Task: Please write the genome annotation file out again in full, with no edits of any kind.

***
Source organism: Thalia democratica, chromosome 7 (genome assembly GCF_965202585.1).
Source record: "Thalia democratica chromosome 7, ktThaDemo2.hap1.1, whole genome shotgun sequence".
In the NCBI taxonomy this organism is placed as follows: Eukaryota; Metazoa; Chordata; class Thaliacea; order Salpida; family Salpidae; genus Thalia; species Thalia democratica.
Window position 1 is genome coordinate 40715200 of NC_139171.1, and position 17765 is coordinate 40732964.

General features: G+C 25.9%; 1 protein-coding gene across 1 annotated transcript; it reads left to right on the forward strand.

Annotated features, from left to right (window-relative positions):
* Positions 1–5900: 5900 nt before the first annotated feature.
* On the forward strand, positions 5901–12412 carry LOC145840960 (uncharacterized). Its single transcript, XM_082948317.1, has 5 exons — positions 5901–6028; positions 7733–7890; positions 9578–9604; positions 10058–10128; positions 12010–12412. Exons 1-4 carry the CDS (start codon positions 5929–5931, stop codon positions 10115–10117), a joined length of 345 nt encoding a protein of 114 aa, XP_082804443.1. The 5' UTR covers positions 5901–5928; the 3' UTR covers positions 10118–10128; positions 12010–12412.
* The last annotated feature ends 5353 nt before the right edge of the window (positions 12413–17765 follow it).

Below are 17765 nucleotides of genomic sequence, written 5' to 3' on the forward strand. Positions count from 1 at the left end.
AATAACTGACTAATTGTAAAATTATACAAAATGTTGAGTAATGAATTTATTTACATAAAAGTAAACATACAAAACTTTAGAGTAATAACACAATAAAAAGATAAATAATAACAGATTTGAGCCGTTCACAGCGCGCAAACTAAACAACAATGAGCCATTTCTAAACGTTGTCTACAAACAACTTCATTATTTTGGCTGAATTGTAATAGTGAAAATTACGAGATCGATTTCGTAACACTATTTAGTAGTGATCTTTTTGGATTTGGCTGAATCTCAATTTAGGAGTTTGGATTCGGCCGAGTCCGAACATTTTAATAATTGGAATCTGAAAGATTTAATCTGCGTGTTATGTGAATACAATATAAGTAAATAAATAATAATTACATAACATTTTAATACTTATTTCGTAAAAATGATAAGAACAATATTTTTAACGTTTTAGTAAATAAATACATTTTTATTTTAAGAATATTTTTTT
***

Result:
Source organism: Thalia democratica, chromosome 7 (genome assembly GCF_965202585.1).
Source record: "Thalia democratica chromosome 7, ktThaDemo2.hap1.1, whole genome shotgun sequence".
In the NCBI taxonomy this organism is placed as follows: Eukaryota; Metazoa; Chordata; class Thaliacea; order Salpida; family Salpidae; genus Thalia; species Thalia democratica.
Window position 1 is genome coordinate 40715200 of NC_139171.1, and position 17765 is coordinate 40732964.

General features: G+C 25.9%; 1 protein-coding gene across 1 annotated transcript; it reads left to right on the forward strand.

Annotated features, from left to right (window-relative positions):
* Positions 1–5900: 5900 nt before the first annotated feature.
* On the forward strand, positions 5901–12412 carry LOC145840960 (uncharacterized). Its single transcript, XM_082948317.1, has 5 exons — positions 5901–6028; positions 7733–7890; positions 9578–9604; positions 10058–10128; positions 12010–12412. Exons 1-4 carry the CDS (start codon positions 5929–5931, stop codon positions 10115–10117), a joined length of 345 nt encoding a protein of 114 aa, XP_082804443.1. The 5' UTR covers positions 5901–5928; the 3' UTR covers positions 10118–10128; positions 12010–12412.
* The last annotated feature ends 5353 nt before the right edge of the window (positions 12413–17765 follow it).

Below are 17765 nucleotides of genomic sequence, written 5' to 3' on the forward strand. Positions count from 1 at the left end.
AATAACTGACTAATTGTAAAATTATACAAAATGTTGAGTAATGAATTTATTTACATAAAAGTAAACATACAAAACTTTAGAGTAATAACACAATAAAAAGATAAATAATAACAGATTTGAGCCGTTCACAGCGCGCAAACTAAACAACAATGAGCCATTTCTAAACGTTGTCTACAAACAACTTCATTATTTTGGCTGAATTGTAATAGTGAAAATTACGAGATCGATTTCGTAACACTATTTAGTAGTGATCTTTTTGGATTTGGCTGAATCTCAATTTAGGAGTTTGGATTCGGCCGAGTCCGAACATTTTAATAATTGGAATCTGAAAGATTTAATCTGCGTGTTATGTGAATACAATATAAGTAAATAAATAATAATTACATAACATTTTAATACTTATTTCGTAAAAATGATAAGAACAATATTTTTAACGTTTTAGTAAATAAATACATTTTTATTTTAAGAATATTTTTTT